The Open/Closed Principal (OCP) is a fundamental object-oriented design principal that states:
“Software entities (classes, modules, functions, etc.) should be open for extension, but closed for modification.”
This means that we should be able to add new behavior to a software entity without altering its code.
Most UI code I have seen, including Model-View-Presenter (MVP) and Model-View-Controller (MVC) implementations, clearly violate the open/closed principal.
When developing UI code, we tend to create presentation classes in terms of views, or sections of the UI. To add new behavior to the UI, we need to modify these presentation classes. This increases the risk of breaking existing functionality.
UI development can be notoriously complex because of the many interactions and state changes that can occur. To manage this complexity we should ensure that our classes have only one reason to change.
Instead of grouping presentation classes into visible sections of the UI, maybe we should be creating a series of discrete presentation behaviors that react to events raised from the view.
These behaviors can be added and removed without affecting other behaviors on the page.
Behavior-Driven Development (BDD) advocates creating tests based on individual behaviors, so why not create our presentation classes in the same way? The tests then correspond directly to a single discrete unit, rather than a behavior that occurs within a larger structure, e.g. a presenter class.
Each behavior has a name that describes the behavior it represents. Using a descriptive name provides instant documentation of the UI behavior. It should be easy for someone to understand what the UI does simply by looking at the behavior names. If a problem occurs, it should be easy to identify and isolate the affected behavior.
Implementing Presentation Behaviors
I have created a simple music finder application that demonstrates an implementation of presentation behaviors.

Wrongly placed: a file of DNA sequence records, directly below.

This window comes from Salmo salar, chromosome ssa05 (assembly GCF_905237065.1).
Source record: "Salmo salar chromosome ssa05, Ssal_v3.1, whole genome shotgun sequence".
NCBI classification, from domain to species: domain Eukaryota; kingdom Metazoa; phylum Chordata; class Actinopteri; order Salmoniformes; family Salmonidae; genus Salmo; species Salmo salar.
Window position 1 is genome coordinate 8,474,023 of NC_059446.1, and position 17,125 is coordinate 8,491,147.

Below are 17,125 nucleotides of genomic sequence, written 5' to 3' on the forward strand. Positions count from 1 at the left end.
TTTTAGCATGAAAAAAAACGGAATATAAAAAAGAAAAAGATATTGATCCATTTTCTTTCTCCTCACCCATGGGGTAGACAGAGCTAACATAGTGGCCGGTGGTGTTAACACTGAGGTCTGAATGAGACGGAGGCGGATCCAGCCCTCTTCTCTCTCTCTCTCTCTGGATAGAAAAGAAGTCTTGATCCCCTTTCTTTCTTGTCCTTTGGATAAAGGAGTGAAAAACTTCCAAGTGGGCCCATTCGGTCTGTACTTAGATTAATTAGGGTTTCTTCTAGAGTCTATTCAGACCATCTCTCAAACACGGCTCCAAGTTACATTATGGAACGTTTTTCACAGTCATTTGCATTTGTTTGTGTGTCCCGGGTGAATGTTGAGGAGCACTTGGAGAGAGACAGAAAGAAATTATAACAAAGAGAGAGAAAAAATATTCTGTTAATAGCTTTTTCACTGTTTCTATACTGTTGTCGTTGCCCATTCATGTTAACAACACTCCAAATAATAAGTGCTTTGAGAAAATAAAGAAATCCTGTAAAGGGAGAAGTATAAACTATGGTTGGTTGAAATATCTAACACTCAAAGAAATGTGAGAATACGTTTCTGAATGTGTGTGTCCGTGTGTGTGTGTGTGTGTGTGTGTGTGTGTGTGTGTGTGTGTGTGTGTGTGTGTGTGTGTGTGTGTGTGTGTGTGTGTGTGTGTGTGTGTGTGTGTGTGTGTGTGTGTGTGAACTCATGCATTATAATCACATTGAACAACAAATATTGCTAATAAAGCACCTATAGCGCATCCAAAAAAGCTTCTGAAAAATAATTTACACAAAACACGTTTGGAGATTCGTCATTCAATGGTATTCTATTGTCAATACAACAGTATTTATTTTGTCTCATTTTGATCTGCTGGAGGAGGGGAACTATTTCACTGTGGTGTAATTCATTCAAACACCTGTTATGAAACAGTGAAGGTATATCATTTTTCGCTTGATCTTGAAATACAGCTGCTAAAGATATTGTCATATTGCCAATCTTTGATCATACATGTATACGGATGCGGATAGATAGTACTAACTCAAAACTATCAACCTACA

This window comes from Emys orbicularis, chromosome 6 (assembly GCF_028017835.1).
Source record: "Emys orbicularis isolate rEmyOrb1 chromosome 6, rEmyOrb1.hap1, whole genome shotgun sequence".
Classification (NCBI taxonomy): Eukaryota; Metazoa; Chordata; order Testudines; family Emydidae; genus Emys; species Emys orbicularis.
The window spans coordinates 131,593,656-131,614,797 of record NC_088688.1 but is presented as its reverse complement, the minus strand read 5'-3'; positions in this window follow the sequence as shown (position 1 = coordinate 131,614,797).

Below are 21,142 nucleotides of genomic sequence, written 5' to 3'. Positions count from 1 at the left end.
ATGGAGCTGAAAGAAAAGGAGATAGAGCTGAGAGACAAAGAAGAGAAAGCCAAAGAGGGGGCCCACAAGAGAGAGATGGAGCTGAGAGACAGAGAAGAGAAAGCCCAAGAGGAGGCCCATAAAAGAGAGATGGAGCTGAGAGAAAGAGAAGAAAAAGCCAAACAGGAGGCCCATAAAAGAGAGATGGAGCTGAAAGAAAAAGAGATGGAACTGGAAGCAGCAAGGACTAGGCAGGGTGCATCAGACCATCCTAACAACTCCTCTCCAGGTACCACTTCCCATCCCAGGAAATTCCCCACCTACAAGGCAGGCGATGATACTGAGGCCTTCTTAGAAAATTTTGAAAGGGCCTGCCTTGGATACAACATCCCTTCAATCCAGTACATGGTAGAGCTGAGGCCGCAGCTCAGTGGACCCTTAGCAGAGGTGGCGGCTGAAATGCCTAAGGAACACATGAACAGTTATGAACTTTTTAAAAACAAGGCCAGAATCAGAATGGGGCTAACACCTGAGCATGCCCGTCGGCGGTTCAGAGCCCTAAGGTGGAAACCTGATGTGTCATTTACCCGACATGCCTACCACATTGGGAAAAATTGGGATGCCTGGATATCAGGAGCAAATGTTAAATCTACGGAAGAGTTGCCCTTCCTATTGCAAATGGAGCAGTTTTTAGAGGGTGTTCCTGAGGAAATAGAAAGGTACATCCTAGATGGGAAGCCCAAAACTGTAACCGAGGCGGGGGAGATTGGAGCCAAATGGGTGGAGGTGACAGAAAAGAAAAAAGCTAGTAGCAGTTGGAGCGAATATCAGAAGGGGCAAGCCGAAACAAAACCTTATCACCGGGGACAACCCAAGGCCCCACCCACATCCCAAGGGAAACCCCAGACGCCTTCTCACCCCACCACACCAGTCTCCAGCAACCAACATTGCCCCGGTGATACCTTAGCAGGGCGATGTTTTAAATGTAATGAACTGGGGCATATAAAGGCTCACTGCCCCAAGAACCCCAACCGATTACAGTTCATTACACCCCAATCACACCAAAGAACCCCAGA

The sample application contains a single page, represented by an IFindMusicView interface. The behaviors respond to events raised by this View and update the View accordingly.
A typical behavior can be defined as:
Given… a particular scenario
When… an event occurs
And… all conditions have been met
Then… do something
And… do something else
Each behavior is implemented as a class that derives from a base class with an IBehavior interface. This interface contains two methods: When() and Then().
The When() method contains code that registers the behavior with a certain event on the page. The Then() method contains the code that responds to the event if all conditions have been met. The “Given” aspect is implemented by the class constructor, which takes the view and any associated dependencies.
1: public class when_song_list_is_empty_disable_select_button : FindMusicBehavior
3: public when_song_list_is_empty_disable_select_button(IFindMusicView view)
4: : base(view)
8: public override void When()
10: View.AfterSongsLoaded += (sender, e) => Then();
13: public override void Then()
15: View.IsSelectButtonEnabled = View.SongsList.Count > 0;
The behaviors are instantiated by the View, but an Inversion Of Control container could be used to register the behaviors at run-time. The View then wouldn’t need to know anything about the behaviors that are implemented for it. We could then drop-in and drop-out behaviors without needing to change the existing code.
Although this is an interesting concept, I am yet to implement it on a large-scale application. There are several areas I need to investigate further, such as:
- Can one behavior extend the functionality of another behavior?
- Can parallel behaviors remain independant from one another?
- How does this work with MVC frameworks? Are the behaviors triggered by actions?
- How well does this scale?
Does this concept make sense? Does it sound practical? Could it potentially solve some of the issues we face with developing complex UI code? Any feedback would be greatly appreciated.